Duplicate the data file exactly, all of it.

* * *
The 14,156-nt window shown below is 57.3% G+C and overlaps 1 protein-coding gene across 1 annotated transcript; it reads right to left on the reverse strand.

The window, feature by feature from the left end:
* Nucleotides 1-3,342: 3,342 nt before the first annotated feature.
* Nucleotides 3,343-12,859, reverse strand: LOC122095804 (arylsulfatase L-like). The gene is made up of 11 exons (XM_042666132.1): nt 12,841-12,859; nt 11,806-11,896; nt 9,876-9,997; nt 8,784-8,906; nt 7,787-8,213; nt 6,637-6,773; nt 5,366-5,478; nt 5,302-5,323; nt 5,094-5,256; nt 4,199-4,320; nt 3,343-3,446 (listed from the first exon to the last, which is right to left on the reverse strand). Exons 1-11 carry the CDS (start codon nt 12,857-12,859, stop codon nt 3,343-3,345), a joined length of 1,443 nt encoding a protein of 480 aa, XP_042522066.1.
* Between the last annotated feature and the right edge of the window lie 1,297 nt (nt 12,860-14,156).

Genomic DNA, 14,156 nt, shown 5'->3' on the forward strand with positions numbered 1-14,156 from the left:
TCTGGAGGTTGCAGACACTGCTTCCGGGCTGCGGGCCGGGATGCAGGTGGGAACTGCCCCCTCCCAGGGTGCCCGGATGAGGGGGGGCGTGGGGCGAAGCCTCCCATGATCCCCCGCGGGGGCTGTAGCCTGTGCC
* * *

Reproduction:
The 14,156-nt window shown below is 57.3% G+C and overlaps 1 protein-coding gene across 1 annotated transcript; it reads right to left on the reverse strand.

The window, feature by feature from the left end:
* Nucleotides 1-3,342: 3,342 nt before the first annotated feature.
* Nucleotides 3,343-12,859, reverse strand: LOC122095804 (arylsulfatase L-like). The gene is made up of 11 exons (XM_042666132.1): nt 12,841-12,859; nt 11,806-11,896; nt 9,876-9,997; nt 8,784-8,906; nt 7,787-8,213; nt 6,637-6,773; nt 5,366-5,478; nt 5,302-5,323; nt 5,094-5,256; nt 4,199-4,320; nt 3,343-3,446 (listed from the first exon to the last, which is right to left on the reverse strand). Exons 1-11 carry the CDS (start codon nt 12,857-12,859, stop codon nt 3,343-3,345), a joined length of 1,443 nt encoding a protein of 480 aa, XP_042522066.1.
* Between the last annotated feature and the right edge of the window lie 1,297 nt (nt 12,860-14,156).

Genomic DNA, 14,156 nt, shown 5'->3' on the forward strand with positions numbered 1-14,156 from the left:
TCTGGAGGTTGCAGACACTGCTTCCGGGCTGCGGGCCGGGATGCAGGTGGGAACTGCCCCCTCCCAGGGTGCCCGGATGAGGGGGGGCGTGGGGCGAAGCCTCCCATGATCCCCCGCGGGGGCTGTAGCCTGTGCC